Insurers should not rely on social programs

By: Patrick Brown, McLeish Orlando LLP

Published in: The Lawyers Weekly Mar. 28, 2014 issue

When a child or adult suffers a severe traumatic brain injury or spinal cord injury, the costs for care into the future are significant. Failure to adequately address the needs of a severely disabled client through medical evidence and a solid life care plan can have a disastrous impact on the case. Since the needs are for a lifetime, many items equate to high figures.

Traditionally, the insurer and defence counsel have contested the care costs items on the basis that the specific item being sought is either not needed to the extent asserted, is unreasonable, or the market rates are much lower.  These legitimate arguments have controlled unreasonable and exaggerated wish lists when presented by overzealous life care planners.  On occasion, however, the insurer will go beyond these legitimate arguments and seek to reduce their exposure by relying on social welfare programs.  In other words, the life care planner simply asserts in their report that the item should not be allowed because publicly funded social service nets are in place to care for the plaintiff.

This argument is more prevalent when the severely disabled person does not have access to collateral benefits and must rely on social safety nets to survive while their case is pending. The programs include March of Dimes, Ontario Trillium Fund, Community Care Access Centres, the Residential Rehabilitation Assistance Program, and others.  This line of attack has been rejected repeatedly by our courts.  Despite the rejection, certain life care planners still try to reduce claims on this basis.

In the seminal decision of Andrews v. Grand & Toy Alberta Ltd. [1978] 2 S.C.R. 229, the Supreme Court held that the purpose of the care costs is meant to improve the mental and physical health of the injured person, not simply sustain it. The Court in Andrews went onto hold that the assessment of future care costs should not consign the injured person to a minimum standard of living. The obligation is to do more than simply “provide.” Unfortunately, this is exactly what social welfare programs do.  The other inherent flaw is the very real possibility that the funding for the particular government program will cease to exist or be reduced well after the trial or settlement.  This is in addition to the constantly changing eligibility requirements that can leave the disabled person on the outside, without any help or recourse.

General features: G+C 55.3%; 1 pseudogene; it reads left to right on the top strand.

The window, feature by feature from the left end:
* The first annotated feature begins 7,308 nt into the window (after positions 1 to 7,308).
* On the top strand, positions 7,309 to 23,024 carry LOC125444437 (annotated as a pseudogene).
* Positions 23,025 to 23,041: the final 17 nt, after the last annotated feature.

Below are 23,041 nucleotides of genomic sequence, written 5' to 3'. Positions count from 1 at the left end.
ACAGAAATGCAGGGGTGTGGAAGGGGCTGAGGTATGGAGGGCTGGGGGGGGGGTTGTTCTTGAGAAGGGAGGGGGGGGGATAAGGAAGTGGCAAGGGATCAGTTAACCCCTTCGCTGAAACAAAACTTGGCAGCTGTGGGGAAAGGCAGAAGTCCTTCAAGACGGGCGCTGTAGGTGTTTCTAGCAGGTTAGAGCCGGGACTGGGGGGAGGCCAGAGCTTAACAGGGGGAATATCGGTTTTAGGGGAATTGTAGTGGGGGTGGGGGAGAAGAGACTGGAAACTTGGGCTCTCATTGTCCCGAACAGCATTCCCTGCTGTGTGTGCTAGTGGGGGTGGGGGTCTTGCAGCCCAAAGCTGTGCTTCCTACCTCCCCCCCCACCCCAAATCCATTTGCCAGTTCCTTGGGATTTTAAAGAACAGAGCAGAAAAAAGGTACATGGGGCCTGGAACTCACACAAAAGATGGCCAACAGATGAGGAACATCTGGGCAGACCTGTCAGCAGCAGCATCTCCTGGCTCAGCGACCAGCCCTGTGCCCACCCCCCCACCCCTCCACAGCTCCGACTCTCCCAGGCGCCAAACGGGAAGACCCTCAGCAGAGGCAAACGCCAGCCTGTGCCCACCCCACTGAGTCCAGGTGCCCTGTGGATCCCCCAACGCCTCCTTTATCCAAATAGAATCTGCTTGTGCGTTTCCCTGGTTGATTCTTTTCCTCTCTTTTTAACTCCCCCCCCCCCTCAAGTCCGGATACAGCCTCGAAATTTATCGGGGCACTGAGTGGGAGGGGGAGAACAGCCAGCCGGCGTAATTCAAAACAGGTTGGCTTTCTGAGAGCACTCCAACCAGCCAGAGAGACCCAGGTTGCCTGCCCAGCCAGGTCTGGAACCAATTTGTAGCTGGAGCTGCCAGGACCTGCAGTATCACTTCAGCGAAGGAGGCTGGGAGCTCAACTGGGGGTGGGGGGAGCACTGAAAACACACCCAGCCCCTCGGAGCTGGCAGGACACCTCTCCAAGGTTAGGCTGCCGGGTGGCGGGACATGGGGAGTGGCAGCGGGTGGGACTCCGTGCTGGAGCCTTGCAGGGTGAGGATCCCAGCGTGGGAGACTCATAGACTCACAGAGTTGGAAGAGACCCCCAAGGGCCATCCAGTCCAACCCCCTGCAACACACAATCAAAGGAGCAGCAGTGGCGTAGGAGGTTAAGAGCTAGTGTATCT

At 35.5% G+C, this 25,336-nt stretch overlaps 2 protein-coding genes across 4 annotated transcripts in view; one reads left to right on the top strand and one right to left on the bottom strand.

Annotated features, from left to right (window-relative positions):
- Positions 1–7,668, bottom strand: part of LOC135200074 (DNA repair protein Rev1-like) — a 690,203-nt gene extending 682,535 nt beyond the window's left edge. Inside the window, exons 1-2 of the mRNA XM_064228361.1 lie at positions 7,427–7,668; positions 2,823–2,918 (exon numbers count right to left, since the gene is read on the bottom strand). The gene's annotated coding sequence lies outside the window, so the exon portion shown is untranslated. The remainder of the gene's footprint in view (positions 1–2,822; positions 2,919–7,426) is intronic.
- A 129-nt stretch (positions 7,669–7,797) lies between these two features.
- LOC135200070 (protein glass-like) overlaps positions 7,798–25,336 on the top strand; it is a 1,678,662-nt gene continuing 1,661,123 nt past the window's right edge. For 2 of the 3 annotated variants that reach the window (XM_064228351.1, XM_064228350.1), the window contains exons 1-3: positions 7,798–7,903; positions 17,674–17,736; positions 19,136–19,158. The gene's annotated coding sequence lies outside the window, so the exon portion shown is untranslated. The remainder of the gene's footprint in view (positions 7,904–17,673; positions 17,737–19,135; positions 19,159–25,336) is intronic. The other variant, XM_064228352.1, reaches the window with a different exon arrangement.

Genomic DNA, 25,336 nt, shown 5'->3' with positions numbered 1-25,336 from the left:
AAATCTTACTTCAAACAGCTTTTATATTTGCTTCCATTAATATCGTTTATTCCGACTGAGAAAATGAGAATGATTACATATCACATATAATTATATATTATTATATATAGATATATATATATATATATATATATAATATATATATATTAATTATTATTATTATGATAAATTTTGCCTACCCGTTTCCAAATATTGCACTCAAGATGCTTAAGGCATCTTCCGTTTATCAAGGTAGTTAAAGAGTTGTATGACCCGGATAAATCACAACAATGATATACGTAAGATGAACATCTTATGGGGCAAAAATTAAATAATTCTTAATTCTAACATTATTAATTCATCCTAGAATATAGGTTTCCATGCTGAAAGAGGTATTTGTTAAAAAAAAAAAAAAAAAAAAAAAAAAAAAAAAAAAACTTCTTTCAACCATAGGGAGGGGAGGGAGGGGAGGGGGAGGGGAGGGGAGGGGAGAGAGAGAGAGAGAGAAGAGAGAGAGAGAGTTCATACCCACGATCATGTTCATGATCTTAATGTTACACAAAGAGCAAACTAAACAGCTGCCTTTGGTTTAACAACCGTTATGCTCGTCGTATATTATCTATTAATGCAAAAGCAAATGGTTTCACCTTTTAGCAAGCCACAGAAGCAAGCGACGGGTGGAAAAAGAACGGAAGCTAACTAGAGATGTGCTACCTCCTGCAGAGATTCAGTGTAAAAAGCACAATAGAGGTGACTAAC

There are also troubling implications for a disabled person’s family members. In essence, the reduction of services provided to them will simply place the shortcomings on the shoulders of their loved ones. In Marcoccia (Litigation Guardian of) v. Gill [2007] O.J. No. 1333, where a 20-year-old catastrophically injured Plaintiff was awarded future care costs based on an assessment that excluded family support, Justice Patrick Moore specifically held that “for the purposes of assessing future claims, the family must be taken out of the picture.”

Courts have fortunately recognized the problems with reducing awards due to social programs and have not allowed the costing to be reduced when the argument is advanced. In Stein (Litigation Guardian of) v. Sandwich West (Township) [1993] O.J. No. 1772, Justice Thomas Zuber held that a reduction in the future cost of care for government-funded services should not be permitted due to “the uncertain expectation of government help”. The Ontario Court of Appeal upheld this finding and adopted the argument that victims of tortfeasors should not be forced to accept all publicly funded services, nor should service levels provided by social programs form the standard for tort compensation. Indeed, as it was held by Justice A. Paul Dilkes in MacLean v. Wallace [1999] O.J. No. 3220, if one party must bear the risk of uncertain government funding, it ought to be the Defendant.

Therefore, an insurer’s attempt to reduce a disabled person’s standard of living to one that is supported by only marginal levels of uncertain assistance must be resisted by counsel.  It is an approach that runs counter to the most basic principles of the law. A plaintiff ought to be entitled to compensation for their necessary and reasonable expenses. While they are certainly not entitled to a life of decadence following an injury, they need not accept a life that provides, at best, a minimum standard of living.  In addition, life care planners must ensure that the principles of compensation as determined by jurisprudence should guide their life care plans.  To ignore such fundamental principles of law may jeopardize their ability to be qualified as an expert.

Patrick is a partner at McLeish Orlando practicing critical injury law. He is chair of the OBA insurance section and past president of the Ontario Trial Lawyers Association.

This article originally appeared in the March 28, 2014, issue of The Lawyers Weekly published by LexisNexis Canada Inc.

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